In order to prolong his sporting longevity, Roger Federer has adopted an age-old mantra — quality over quantity.
So far, the 35-year-old has entered just four tournaments this year. That’s far fewer than Rafael Nadal (8), Andy Murray (7), Dominic Thiem (12), or any other ATP number one contender.
But of the four competitions he’s played, Federer has won three. And his wins at the Australian Open, Indian Wells Masters, and Miami Open have been enough to vault him into second place in the ATP points race.
In a post on his website Monday, Federer announced he will not participate in the French Open, choosing instead to focus his energy on Wimbledon and the U.S. Open.
Clay has never been Federer’s forte, and especially now with Nadal back in form, his chances this year are pretty slim. While his game plan makes perfect sense, it’s still a bummer to see him skip Roland Garros.
Serena Williams won’t be in attendance either, as she’s pregnant with her first child. Having two of the best players in the game skip the Open is a huge blow for tennis, but it’s great news for their competitors.
How will it affect the odds? Here’s a look at the numbers.
Odds to win the Men’s French Open
Rafael Nadal: 11/9
Novak Djokovic: 4/1
Andy Murray: 9/1
Stan Wawrinka: 11/1
Dominic Thiem: 16/1
Federer’s withdrawal hasn’t really affected the Men’s odds. Nadal and Novak Djokovic still tower above their competitors when it comes to clay and Federer was an outside favorite to begin with anyway.
Nadal just picked up a win at the Madrid Open, a clay court precursor to the French Open. He defeated Djokovic quite easily (6-2, 6-4) in the semifinals and went on to beat Thiem in the finals. The last three clay court events — Madrid Masters, Barcelona Open, and Monte-Carlo Masters — have all been won by Nadal. In those, Djokovic never even reached the finals. Saying that, Djokovic is the the reigning French Open champ, so we know he can have success on the clay.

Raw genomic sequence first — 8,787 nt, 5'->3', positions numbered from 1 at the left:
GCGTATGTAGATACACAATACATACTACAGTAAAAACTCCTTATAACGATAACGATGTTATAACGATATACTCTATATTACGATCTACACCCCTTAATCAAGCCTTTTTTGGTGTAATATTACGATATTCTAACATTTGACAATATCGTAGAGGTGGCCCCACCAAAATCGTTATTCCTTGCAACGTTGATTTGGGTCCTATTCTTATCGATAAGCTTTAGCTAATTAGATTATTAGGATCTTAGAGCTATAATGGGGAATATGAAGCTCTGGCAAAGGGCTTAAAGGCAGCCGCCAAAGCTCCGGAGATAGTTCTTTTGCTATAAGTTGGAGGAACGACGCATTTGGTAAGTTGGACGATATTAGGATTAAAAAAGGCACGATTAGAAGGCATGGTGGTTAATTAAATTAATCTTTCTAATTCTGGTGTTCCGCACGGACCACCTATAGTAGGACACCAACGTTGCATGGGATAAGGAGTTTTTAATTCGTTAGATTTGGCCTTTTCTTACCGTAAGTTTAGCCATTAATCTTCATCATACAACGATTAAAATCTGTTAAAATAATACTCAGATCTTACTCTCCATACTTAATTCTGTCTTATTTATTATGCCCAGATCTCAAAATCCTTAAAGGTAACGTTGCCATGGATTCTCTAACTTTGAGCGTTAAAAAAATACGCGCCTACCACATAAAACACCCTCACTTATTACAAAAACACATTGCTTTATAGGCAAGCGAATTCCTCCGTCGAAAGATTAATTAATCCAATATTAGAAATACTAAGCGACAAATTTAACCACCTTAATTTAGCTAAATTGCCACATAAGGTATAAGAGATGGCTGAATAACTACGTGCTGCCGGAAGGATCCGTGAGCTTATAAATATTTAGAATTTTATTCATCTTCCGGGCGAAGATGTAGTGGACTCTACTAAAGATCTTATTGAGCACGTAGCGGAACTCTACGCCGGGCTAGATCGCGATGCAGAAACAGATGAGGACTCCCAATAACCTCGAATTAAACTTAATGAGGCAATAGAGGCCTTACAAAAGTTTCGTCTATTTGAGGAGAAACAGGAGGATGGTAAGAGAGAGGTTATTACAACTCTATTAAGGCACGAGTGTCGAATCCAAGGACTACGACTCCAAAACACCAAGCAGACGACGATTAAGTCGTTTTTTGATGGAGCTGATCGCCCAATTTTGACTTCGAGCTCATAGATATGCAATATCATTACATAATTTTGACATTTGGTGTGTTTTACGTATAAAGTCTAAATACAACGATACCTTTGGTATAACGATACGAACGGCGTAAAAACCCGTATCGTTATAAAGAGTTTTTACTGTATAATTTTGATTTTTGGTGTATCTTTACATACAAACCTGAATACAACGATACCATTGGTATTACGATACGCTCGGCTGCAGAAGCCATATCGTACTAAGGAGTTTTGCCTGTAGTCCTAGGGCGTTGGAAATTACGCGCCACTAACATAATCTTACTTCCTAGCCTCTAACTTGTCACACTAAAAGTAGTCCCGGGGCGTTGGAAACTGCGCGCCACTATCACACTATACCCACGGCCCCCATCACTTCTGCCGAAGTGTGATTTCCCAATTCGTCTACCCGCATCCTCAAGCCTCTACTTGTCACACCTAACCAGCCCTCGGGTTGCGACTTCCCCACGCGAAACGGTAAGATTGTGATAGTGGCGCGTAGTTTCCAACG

Andy Murray and Stan Wawrinka are next in line, but their chances aren’t great. Andy Murray has been disappointing this season and Wawrinka doesn’t have a great track record against the big four. Still, Murray was runner up at last year’s tournament and Wawrinka won it the year before.
Dominic Thiem has a great record on clay and reached the finals of the Barcelona Open and Madrid Masters this year, losing to Nadal both times. He’s been on the radar since last year, when he reached the semis. Since then, the 23-year-old Austrian has only improved. He’ll be one to watch.
Odds to win the Women’s French Open:
[Updated as of May 16 at 12:30pm]
Simona Halep: 7/1
Maria Sharapova: 6/1
Garbine Muguruza: 10/1
Angelique Kerber: 12/1
Karolina Pliskova: 15/1
Simona Halep has never won a Grand Slam but she starts Roland Garros as the favorite. Her recent Madrid Open win puts her above Garbine Muguruza and Angelique Kerber, who have both had disappointing seasons so far.
Muguruza, the defending champ, recently bombed out on the clay courts. It’s the same story for current number one Kerber, who also has a pretty poor record on the clay court.
Maria Sharapova is the one to watch at the moment. After a lengthy doping ban, the two-time French Open winner is back to make up for lost time. But she hasn’t been granted a wildcard spot at the French Open yet, and we’ll find out very soon if she’s even eligible to play.
One player who fans were excited to see was Maria Sharapova. But the president of the French Tennis Federation denied her a wildcard entry, saying a wild card can be issued for a return from injury, but not for a return from doping. Bernard Giudicelli also added that it’s his responsibility to protect the game.
Sharapova made her return last month after a 15-month doping ban.
So without Williams and Sharapova, the Women’s competition is pretty wide open.
Photo credit: arn Caradec [CC BY 2.0 (http://creativecommons.org/licenses/by/2.0)]